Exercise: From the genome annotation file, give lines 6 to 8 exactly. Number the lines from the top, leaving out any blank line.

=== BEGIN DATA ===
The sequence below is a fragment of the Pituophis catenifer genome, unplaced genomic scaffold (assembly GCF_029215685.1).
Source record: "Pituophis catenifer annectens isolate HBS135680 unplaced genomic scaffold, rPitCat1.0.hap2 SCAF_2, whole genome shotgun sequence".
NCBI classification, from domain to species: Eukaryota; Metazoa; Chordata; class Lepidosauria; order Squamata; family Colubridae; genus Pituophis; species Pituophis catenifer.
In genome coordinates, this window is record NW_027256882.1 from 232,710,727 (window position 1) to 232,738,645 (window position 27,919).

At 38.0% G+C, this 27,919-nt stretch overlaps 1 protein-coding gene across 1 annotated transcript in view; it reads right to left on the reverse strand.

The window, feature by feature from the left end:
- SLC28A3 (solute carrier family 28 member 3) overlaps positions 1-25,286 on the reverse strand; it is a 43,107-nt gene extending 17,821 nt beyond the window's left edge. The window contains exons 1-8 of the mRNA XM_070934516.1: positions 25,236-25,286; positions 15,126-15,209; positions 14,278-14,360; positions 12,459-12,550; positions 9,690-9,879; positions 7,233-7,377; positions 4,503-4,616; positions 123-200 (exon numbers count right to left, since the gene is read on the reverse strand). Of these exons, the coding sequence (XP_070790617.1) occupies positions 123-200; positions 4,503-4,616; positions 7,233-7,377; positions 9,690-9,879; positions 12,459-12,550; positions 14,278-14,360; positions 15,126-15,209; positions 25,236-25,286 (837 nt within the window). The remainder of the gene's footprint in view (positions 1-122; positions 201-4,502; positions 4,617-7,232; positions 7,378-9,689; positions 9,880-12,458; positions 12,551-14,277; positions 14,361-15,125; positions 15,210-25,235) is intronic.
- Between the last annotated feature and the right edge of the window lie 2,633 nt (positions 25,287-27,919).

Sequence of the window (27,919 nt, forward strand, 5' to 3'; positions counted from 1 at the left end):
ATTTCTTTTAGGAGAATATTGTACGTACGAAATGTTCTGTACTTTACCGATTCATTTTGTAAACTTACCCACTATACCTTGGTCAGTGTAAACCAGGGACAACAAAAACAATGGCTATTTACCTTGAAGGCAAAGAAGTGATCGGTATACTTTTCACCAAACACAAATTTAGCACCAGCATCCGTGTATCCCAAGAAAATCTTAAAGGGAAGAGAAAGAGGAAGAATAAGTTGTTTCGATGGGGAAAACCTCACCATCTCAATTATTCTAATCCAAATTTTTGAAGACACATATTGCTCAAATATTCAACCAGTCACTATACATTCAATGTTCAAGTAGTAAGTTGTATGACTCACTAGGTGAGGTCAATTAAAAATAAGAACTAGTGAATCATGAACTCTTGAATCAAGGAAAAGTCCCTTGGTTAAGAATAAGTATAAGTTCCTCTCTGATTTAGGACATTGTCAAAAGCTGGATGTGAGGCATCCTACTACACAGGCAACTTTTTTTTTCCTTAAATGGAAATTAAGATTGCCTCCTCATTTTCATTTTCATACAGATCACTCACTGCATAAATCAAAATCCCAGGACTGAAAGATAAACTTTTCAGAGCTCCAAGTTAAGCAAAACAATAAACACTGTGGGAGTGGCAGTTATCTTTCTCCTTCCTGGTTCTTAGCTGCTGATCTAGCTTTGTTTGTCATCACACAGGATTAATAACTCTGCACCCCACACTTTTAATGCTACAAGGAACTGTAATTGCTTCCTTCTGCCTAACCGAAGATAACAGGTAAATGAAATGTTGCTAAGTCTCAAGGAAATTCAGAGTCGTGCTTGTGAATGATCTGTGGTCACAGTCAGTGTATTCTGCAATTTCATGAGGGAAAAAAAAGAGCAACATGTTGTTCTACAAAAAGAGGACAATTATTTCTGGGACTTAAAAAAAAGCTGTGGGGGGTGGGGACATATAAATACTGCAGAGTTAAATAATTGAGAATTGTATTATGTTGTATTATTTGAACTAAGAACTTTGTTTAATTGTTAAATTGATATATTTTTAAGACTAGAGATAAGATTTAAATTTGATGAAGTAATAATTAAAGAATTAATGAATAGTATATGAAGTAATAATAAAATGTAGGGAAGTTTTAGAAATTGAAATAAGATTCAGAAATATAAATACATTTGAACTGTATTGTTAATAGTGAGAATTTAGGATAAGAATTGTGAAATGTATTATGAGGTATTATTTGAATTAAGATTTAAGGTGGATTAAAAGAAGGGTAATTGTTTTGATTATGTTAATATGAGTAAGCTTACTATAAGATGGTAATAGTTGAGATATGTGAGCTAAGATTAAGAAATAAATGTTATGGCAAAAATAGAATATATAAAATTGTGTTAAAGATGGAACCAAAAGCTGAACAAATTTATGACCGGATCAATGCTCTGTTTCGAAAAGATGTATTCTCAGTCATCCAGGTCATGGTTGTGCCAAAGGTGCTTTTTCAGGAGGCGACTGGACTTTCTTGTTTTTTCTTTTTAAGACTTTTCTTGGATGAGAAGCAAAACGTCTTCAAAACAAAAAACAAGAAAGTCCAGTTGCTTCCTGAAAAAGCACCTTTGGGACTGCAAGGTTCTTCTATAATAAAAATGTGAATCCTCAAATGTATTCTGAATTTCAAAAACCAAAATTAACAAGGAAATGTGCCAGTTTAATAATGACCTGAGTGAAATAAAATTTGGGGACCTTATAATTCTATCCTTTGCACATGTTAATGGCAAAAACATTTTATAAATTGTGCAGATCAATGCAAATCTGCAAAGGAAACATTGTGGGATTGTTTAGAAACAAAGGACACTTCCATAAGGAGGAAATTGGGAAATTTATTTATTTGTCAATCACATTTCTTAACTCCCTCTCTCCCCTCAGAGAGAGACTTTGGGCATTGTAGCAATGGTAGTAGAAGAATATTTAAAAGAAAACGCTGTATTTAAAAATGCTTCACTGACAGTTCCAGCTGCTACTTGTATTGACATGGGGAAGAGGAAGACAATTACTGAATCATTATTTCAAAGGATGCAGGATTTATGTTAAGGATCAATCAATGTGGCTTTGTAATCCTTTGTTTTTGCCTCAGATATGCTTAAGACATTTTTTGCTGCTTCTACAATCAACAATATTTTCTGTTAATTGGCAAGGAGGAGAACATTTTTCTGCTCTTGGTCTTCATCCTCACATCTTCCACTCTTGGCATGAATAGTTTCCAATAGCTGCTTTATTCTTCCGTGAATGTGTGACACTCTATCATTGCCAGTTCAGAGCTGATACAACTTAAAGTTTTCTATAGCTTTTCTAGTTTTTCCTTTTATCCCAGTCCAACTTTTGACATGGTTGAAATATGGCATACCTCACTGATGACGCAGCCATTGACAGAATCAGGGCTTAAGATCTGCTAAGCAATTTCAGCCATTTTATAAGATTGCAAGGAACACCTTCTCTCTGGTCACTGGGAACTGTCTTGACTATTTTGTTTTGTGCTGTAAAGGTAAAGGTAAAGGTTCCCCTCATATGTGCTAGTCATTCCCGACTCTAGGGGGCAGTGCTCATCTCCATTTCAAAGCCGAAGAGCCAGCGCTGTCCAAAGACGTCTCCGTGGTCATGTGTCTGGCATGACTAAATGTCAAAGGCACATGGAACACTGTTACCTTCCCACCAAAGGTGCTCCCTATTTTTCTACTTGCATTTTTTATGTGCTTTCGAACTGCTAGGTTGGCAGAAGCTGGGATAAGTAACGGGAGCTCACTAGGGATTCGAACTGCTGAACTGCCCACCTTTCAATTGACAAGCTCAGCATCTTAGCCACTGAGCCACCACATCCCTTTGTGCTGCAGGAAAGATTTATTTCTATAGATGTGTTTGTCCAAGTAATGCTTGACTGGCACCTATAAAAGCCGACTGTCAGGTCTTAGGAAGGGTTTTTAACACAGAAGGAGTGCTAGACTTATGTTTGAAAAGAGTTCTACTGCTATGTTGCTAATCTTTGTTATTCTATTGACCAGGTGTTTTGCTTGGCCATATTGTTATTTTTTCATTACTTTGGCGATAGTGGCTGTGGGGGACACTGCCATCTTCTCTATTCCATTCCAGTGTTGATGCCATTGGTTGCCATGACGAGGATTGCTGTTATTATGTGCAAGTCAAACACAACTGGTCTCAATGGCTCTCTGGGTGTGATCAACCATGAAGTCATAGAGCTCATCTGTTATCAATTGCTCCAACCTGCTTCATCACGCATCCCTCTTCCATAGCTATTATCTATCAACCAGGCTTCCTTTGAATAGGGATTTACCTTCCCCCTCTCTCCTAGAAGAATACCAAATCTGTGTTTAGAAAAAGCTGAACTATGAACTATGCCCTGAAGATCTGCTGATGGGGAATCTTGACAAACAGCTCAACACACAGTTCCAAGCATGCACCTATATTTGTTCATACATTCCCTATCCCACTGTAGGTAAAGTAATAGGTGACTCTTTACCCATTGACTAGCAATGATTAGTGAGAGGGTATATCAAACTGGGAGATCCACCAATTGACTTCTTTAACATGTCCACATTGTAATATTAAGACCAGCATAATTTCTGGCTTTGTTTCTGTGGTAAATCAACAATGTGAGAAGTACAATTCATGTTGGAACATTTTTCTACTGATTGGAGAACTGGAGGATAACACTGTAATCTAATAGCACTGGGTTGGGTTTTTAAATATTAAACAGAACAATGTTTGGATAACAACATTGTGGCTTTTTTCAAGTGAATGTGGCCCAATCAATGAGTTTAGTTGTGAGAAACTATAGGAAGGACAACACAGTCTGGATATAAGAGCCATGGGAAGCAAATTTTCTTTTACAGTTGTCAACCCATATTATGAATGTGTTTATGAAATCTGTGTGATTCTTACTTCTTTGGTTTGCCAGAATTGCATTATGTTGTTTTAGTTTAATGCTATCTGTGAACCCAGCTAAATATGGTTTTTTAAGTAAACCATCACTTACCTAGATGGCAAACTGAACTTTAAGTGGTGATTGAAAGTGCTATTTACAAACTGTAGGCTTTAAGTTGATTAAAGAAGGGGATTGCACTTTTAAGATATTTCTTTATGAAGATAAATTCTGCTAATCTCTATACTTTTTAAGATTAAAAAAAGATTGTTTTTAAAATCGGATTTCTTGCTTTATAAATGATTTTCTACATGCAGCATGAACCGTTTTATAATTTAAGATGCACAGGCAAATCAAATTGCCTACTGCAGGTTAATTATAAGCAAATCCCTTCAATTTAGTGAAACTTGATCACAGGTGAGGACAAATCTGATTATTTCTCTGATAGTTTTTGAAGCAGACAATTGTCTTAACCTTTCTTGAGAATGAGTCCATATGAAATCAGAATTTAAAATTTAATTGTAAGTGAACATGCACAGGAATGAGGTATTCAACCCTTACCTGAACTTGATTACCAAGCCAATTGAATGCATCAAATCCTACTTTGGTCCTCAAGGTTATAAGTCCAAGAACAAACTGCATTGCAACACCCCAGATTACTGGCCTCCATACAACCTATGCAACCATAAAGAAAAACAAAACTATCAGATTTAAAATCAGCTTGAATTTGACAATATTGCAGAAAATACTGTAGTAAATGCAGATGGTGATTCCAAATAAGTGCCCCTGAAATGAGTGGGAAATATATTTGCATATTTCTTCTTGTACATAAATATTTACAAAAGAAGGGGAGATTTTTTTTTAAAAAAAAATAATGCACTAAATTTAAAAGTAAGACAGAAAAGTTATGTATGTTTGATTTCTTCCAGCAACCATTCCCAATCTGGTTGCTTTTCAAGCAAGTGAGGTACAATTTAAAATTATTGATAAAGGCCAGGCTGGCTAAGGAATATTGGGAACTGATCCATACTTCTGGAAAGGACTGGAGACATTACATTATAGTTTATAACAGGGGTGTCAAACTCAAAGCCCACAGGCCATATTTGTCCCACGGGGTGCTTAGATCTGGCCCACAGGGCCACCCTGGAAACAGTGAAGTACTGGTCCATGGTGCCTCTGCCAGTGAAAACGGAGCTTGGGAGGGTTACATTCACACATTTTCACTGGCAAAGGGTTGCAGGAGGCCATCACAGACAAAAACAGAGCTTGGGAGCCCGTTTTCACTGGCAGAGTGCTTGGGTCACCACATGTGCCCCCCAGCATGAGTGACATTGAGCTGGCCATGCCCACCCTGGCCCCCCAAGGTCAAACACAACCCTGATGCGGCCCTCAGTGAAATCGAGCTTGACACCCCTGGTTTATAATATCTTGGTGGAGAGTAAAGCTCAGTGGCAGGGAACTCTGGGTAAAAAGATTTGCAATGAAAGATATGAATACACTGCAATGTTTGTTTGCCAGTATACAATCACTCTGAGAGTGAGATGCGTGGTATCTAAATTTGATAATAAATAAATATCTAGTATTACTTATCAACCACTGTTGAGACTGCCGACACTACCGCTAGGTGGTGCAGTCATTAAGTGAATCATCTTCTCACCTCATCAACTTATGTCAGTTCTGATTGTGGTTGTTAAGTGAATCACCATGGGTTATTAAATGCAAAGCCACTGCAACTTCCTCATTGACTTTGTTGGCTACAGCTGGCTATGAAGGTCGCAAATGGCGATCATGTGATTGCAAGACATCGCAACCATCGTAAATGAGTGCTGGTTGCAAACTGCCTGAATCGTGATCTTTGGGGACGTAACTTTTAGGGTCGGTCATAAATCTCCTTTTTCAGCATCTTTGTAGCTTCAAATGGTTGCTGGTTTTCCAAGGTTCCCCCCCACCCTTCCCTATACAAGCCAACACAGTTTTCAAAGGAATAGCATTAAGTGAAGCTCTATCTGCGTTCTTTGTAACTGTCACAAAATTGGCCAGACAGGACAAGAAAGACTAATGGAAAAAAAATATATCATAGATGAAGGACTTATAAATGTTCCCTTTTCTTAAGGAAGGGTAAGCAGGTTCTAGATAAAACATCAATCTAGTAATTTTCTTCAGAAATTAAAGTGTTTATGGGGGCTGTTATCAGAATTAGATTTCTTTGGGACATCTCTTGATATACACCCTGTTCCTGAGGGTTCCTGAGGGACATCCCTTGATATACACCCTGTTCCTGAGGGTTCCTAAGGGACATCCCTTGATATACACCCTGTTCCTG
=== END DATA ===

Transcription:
The window, feature by feature from the left end:
- SLC28A3 (solute carrier family 28 member 3) overlaps positions 1-25,286 on the reverse strand; it is a 43,107-nt gene extending 17,821 nt beyond the window's left edge. The window contains exons 1-8 of the mRNA XM_070934516.1: positions 25,236-25,286; positions 15,126-15,209; positions 14,278-14,360; positions 12,459-12,550; positions 9,690-9,879; positions 7,233-7,377; positions 4,503-4,616; positions 123-200 (exon numbers count right to left, since the gene is read on the reverse strand). Of these exons, the coding sequence (XP_070790617.1) occupies positions 123-200; positions 4,503-4,616; positions 7,233-7,377; positions 9,690-9,879; positions 12,459-12,550; positions 14,278-14,360; positions 15,126-15,209; positions 25,236-25,286 (837 nt within the window). The remainder of the gene's footprint in view (positions 1-122; positions 201-4,502; positions 4,617-7,232; positions 7,378-9,689; positions 9,880-12,458; positions 12,551-14,277; positions 14,361-15,125; positions 15,210-25,235) is intronic.
- Between the last annotated feature and the right edge of the window lie 2,633 nt (positions 25,287-27,919).